Last week Fujifilm released the new Instax Mini 12, an update to the popular Instax Mini 11. We had a chance to check the camera out prior to its launch and although the updates to the 12 are subtle, it does feature some impressive upgrades.
The Instax Mini 12 has a similar form factor to the Mini 11, with its cloud-like rounded corners, Close-Up Mode and Auto Exposure capabilities. Selfie mode has been replaced with Close-Up mode, and on the Instax Mini 12 its accessed by twisting the lens, rather than pulling out the front element.
A new feature called Parallax Correction corrects the camera’s viewfinder when its set to close-up mode to help minimize object shits in the frame. The multi-function twist lens is reminiscent to the lens design of the Instax Mini 9, although it only has two shooting modes instead of four.
What’s It Like to Use?
One of the major draws on the Instax Mini line is how easy and fun they are to shoot with. The Instax Mini 12 continues this tradition. Load the back with a pack of fresh Instax film, twist the lens to the on position and you are ready to start shooting. Features like automatic exposure work well enough that the camera is capable of creating accurate exposures on sunny days outside or late at night inside of dark bars. The newest feature here is the Parallax Correction and during our time shooting with the Instax Mini 12 we found that it did a nice job auto-correcting our close up frames. It’s also compact enough that it’s easy to throw in a bag and capture a few BTS frames on a big shoot, or to casually capture some memories with friends and family.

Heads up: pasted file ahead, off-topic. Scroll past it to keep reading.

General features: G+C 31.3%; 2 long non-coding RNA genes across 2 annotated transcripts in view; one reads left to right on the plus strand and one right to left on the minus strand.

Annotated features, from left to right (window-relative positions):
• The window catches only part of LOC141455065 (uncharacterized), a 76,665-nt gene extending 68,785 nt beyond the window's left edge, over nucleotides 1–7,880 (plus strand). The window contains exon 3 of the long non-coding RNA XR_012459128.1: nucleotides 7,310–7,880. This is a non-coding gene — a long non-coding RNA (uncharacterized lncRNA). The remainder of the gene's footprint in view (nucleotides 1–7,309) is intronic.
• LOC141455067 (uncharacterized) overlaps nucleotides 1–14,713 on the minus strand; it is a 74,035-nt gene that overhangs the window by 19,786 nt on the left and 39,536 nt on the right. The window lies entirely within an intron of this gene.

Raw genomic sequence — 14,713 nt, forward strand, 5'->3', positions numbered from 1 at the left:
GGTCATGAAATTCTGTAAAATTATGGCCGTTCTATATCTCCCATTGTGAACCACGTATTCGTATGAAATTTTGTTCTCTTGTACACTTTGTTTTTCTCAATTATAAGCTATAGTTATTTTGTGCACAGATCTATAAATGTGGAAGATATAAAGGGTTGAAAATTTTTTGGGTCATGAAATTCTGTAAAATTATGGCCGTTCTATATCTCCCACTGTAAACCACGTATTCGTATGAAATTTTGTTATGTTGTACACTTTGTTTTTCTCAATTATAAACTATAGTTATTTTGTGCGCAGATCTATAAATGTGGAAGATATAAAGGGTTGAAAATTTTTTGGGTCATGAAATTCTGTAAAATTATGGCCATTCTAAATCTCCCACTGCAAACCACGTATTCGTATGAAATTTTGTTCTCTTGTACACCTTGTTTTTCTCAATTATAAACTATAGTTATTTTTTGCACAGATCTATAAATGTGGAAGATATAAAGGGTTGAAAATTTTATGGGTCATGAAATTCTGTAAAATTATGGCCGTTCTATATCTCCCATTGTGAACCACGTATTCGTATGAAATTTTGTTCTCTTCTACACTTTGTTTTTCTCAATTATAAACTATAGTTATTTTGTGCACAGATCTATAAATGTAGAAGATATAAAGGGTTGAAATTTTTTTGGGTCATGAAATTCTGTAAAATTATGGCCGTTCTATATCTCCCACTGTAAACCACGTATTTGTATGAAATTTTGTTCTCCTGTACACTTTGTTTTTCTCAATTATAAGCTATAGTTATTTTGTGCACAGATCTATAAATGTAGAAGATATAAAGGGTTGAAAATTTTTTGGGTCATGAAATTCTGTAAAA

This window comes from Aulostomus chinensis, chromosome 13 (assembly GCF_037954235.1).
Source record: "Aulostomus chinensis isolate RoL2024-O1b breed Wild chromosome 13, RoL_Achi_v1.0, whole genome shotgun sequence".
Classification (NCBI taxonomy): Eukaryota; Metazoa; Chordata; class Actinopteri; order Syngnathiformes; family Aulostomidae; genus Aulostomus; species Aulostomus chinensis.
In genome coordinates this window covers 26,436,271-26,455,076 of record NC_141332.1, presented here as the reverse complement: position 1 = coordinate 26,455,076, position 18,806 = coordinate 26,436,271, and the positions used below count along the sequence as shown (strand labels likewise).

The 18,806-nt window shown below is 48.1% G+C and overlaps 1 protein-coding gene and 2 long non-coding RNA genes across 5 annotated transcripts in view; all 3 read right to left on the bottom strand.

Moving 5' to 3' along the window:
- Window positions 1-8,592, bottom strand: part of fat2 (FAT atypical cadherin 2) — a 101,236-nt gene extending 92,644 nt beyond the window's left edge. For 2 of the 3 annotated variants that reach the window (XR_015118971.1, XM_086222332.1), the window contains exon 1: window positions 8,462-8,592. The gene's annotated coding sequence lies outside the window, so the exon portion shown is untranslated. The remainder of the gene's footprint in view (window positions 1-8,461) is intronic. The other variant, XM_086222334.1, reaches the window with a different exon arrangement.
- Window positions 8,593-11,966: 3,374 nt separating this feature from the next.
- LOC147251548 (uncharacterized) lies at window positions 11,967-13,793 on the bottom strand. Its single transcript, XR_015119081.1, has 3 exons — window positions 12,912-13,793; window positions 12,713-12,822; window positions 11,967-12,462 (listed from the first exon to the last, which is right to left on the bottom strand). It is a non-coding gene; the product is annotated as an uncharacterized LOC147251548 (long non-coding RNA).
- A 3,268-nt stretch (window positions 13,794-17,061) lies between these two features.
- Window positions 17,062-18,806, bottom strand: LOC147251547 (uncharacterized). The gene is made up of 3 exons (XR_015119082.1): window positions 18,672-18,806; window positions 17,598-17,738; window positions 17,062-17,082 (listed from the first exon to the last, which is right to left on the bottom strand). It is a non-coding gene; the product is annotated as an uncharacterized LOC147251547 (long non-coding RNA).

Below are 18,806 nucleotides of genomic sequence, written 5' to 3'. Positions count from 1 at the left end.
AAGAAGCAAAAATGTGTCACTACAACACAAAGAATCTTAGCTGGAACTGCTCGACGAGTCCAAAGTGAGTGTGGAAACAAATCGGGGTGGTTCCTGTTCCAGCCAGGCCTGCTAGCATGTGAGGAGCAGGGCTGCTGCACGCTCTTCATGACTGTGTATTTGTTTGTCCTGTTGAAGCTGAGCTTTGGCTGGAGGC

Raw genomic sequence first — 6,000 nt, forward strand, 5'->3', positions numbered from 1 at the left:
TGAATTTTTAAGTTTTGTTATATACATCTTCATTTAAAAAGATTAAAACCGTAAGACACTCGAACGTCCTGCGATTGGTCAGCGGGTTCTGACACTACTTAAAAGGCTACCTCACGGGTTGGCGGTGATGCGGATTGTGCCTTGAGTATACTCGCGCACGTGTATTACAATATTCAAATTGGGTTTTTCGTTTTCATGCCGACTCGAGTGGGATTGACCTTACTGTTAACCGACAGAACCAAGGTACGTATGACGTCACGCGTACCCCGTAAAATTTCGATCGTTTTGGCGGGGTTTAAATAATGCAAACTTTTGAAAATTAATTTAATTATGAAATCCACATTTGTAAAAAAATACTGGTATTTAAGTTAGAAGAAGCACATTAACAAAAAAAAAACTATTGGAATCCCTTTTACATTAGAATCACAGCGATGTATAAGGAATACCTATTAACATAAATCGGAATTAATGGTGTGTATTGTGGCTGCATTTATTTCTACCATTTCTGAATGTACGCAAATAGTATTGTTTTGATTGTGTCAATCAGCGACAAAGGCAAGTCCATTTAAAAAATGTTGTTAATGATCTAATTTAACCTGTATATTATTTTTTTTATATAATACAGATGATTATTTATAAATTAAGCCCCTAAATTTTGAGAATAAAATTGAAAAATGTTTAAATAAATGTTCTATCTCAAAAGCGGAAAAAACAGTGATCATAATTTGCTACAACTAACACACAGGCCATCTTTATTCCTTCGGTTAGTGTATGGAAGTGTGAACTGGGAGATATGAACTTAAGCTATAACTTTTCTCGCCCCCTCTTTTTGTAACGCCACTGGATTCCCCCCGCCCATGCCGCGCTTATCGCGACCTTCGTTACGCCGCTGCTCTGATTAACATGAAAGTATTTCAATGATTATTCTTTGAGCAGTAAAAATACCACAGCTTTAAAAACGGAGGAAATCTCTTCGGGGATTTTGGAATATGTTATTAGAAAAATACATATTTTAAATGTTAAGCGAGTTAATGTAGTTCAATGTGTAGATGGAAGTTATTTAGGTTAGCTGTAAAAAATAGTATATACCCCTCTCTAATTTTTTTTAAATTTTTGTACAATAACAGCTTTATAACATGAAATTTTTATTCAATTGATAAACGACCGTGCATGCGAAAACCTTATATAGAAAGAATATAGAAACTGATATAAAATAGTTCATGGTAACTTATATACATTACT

New Instax Up App
Instax also debuted a new app called Instax Up that lets users digitally scan, import and organize their Instax prints. The app works with all three formats of Instax film: Mini, Square and Wide. We’ve been waiting for something like this from Instax for a long time—it’s something Polaroid introduced years ago, and ultimately makes it much easier to digitize and share your Instax prints.
Inside the app you simply select the format of film that you’d like to scan and then use your smartphone camera to capture a picture of the print. From there you can adjust the corners of the frame to create a perfect digital version of your analog print. Advanced features like Remove Reflections, allow you to photograph your Instax prints without reflections by taking a picture of each corner and then stitching them together. It’s a little wonky to use at the moment, but we suspect its functionality will improve with later versions of the app.
The Instax Mini 12 will be available mid-March in Blossom Pink, Mint Green, Clay White, Lilac Purple and Pastel Blue for $79.95. The Instax Up app is free and can be downloaded through the App store or the Google Play store.